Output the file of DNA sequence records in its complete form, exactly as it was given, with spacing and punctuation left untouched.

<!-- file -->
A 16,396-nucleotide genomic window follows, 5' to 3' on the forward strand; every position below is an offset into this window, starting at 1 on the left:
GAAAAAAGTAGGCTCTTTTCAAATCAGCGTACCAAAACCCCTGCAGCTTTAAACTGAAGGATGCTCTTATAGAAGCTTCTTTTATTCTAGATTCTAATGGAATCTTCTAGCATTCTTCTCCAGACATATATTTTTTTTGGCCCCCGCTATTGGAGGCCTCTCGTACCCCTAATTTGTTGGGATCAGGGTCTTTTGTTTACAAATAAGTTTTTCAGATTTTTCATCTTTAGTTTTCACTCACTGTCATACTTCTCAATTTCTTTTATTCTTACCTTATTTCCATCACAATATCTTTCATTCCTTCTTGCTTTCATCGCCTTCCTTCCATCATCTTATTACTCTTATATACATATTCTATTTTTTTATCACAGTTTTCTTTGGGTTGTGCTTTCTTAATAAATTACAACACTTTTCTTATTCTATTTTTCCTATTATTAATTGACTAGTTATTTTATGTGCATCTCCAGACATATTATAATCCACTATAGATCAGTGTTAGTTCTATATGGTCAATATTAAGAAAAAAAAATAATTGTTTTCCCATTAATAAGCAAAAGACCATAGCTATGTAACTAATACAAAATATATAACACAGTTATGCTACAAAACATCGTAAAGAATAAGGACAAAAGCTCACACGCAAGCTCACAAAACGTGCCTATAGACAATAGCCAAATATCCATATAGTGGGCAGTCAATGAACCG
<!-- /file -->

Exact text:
A 16,396-nucleotide genomic window follows, 5' to 3' on the forward strand; every position below is an offset into this window, starting at 1 on the left:
GAAAAAAGTAGGCTCTTTTCAAATCAGCGTACCAAAACCCCTGCAGCTTTAAACTGAAGGATGCTCTTATAGAAGCTTCTTTTATTCTAGATTCTAATGGAATCTTCTAGCATTCTTCTCCAGACATATATTTTTTTTGGCCCCCGCTATTGGAGGCCTCTCGTACCCCTAATTTGTTGGGATCAGGGTCTTTTGTTTACAAATAAGTTTTTCAGATTTTTCATCTTTAGTTTTCACTCACTGTCATACTTCTCAATTTCTTTTATTCTTACCTTATTTCCATCACAATATCTTTCATTCCTTCTTGCTTTCATCGCCTTCCTTCCATCATCTTATTACTCTTATATACATATTCTATTTTTTTATCACAGTTTTCTTTGGGTTGTGCTTTCTTAATAAATTACAACACTTTTCTTATTCTATTTTTCCTATTATTAATTGACTAGTTATTTTATGTGCATCTCCAGACATATTATAATCCACTATAGATCAGTGTTAGTTCTATATGGTCAATATTAAGAAAAAAAAATAATTGTTTTCCCATTAATAAGCAAAAGACCATAGCTATGTAACTAATACAAAATATATAACACAGTTATGCTACAAAACATCGTAAAGAATAAGGACAAAAGCTCACACGCAAGCTCACAAAACGTGCCTATAGACAATAGCCAAATATCCATATAGTGGGCAGTCAATGAACCG